BREAKDOWN: The Van Der Poel Effect!

Van der Poel Takeaways: Dutch ‘boy-wonder’ Mathieu van der Poel has had to call a halt to his cyclo-cross season due to his back problems – How will this affect his spring Classic campaign and the future of his Alpecin-Fenix team? Spencer Martin gives us his Takeaways on the ‘Van der Poel effect’.

– This article is an excerpt from the Beyond the Peloton newsletter. Sign up here for full access. –

How Mathieu van der Poel’s Injury Affects The Spring Classics Betting Odds & 2023 WorldTour Qualifying.

Mathieu van der Poel, the electric crossover star who has appeared to seamlessly jump between disciplines while winning major events in each with near ease, was recently forced to halt this year-round spinning-plates routine when he was sidelined with a back injury that will keep him out for, at the minimum, ‘months’ and almost certainly sideline him for this year’s Spring Classics, and possibly even the Tour de France.

According to Van der Poel’s physiotherapist, the back injury, which stems from swelling on an intervertebral disc in his back, is linked to the efforts Van der Poel has made across so many different disciplines over the years, and even referenced the ‘attacks he has committed on his body’, and emphasized that only rest would solve it. This shows the dangers of the year-round grind that has become popular with a new generation of riders like Van der Poel, Wout van Aert, and Tom Pidcock.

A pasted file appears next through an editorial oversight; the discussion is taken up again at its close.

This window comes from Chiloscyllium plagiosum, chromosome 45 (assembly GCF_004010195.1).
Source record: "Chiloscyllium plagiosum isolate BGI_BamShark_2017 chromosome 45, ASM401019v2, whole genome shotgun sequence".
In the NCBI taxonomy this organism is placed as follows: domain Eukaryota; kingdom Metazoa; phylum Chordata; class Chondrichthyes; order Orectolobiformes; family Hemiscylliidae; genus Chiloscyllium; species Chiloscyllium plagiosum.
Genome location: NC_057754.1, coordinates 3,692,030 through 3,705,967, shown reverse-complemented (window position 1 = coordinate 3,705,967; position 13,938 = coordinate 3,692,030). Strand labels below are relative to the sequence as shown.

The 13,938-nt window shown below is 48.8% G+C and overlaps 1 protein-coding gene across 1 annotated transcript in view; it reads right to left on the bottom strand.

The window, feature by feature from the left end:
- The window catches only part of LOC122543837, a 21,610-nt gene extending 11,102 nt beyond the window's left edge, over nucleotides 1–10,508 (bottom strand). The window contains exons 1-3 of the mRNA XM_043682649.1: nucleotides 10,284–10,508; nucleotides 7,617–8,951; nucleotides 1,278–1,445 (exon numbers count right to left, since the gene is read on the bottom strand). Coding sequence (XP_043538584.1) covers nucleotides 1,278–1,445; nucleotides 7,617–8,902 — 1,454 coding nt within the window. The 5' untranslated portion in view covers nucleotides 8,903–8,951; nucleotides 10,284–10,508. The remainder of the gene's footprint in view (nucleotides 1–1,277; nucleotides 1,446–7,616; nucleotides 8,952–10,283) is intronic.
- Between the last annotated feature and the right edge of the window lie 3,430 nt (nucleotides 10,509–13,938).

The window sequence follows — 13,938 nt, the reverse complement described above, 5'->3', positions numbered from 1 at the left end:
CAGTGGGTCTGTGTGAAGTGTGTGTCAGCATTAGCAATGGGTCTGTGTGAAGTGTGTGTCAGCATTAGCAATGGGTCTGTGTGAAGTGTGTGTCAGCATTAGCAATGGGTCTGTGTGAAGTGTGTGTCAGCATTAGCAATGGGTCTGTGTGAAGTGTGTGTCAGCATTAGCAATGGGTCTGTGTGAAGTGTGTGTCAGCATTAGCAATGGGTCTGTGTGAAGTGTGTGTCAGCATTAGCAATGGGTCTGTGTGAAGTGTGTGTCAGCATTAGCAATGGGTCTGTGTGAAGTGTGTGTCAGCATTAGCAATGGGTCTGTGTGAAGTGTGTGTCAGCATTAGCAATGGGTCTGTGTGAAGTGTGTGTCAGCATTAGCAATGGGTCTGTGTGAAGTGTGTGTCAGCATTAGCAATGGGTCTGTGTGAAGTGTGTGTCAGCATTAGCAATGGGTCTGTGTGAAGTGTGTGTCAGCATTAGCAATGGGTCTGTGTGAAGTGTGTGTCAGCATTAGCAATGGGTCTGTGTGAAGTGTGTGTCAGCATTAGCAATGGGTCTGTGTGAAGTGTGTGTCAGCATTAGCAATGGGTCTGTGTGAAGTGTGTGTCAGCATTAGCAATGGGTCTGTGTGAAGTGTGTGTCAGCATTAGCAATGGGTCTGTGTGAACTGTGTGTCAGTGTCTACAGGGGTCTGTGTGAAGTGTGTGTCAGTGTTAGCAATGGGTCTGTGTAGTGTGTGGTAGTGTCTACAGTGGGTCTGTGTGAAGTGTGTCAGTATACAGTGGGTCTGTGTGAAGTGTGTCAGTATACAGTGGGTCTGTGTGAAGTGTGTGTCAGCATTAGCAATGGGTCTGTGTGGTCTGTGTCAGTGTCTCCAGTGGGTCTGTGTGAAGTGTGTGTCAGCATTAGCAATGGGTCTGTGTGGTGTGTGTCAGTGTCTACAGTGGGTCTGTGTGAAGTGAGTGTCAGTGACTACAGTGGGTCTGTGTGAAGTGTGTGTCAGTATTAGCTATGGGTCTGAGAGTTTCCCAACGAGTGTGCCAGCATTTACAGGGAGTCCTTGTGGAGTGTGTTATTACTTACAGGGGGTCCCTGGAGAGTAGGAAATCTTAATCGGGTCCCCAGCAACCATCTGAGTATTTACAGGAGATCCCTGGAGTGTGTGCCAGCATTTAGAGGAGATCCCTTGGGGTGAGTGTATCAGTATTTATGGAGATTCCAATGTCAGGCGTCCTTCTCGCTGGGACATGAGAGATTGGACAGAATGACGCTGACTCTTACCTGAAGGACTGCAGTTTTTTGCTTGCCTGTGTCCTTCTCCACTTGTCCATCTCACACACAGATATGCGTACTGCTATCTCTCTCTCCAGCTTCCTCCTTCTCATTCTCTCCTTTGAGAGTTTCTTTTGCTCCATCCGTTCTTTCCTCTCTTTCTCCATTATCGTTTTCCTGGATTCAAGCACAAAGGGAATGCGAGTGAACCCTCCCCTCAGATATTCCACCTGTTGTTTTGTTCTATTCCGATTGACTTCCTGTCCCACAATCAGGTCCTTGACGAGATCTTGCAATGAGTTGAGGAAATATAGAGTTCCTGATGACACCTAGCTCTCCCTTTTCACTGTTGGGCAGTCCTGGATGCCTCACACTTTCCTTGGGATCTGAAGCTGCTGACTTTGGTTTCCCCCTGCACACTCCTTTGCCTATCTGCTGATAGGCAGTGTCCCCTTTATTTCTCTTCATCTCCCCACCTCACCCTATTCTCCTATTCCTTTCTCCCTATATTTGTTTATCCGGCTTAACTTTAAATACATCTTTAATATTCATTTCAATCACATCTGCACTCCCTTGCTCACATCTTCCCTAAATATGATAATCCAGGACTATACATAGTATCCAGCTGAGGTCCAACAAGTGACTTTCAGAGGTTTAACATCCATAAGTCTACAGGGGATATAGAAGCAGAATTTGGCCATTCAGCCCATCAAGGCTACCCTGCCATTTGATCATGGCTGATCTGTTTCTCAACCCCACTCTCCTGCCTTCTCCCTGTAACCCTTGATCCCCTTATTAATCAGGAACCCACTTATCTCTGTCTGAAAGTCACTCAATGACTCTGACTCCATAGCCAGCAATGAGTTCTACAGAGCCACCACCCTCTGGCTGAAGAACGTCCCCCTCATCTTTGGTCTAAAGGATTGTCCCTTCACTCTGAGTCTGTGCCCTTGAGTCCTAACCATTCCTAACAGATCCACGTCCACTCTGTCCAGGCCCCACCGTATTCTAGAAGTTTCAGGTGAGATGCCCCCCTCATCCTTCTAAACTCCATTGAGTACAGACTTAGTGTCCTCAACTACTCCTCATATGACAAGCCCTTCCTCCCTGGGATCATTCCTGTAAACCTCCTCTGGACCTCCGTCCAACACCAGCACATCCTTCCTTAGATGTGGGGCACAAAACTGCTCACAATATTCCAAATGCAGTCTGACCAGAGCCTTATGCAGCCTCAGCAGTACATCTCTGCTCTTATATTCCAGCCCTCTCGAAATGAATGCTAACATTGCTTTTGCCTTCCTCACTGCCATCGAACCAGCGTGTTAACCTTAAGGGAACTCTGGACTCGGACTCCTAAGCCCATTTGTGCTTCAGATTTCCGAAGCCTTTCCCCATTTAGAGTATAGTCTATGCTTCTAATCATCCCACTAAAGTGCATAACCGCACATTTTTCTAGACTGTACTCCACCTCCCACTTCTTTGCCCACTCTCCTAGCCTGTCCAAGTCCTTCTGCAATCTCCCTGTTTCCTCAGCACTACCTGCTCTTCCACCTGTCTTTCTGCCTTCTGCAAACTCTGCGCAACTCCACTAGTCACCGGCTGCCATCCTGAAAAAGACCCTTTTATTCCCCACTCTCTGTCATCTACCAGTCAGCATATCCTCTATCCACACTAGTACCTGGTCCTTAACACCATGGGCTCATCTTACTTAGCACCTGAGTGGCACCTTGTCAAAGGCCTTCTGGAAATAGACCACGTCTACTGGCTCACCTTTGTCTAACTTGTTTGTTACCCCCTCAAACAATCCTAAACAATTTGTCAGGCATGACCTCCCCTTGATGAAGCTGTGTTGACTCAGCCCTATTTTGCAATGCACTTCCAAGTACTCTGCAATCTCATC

The news is obviously devastating for Van der Poel, his Alpecin-Fenix team, and fans of exciting racing and cobbled rivalries, but it also shows the dangers of burning the candle on both ends as an athlete in perpetuity. At the beginning of 2021, I got a lot of heat for suggesting that Wout van Aert and Mathieu van der Poel’s overloaded racing schedules could be shortening their road careers, but this recent incident should show that the bodies of even the most incredible athletes have limits and underline the importance of rest and recuperation between seasons.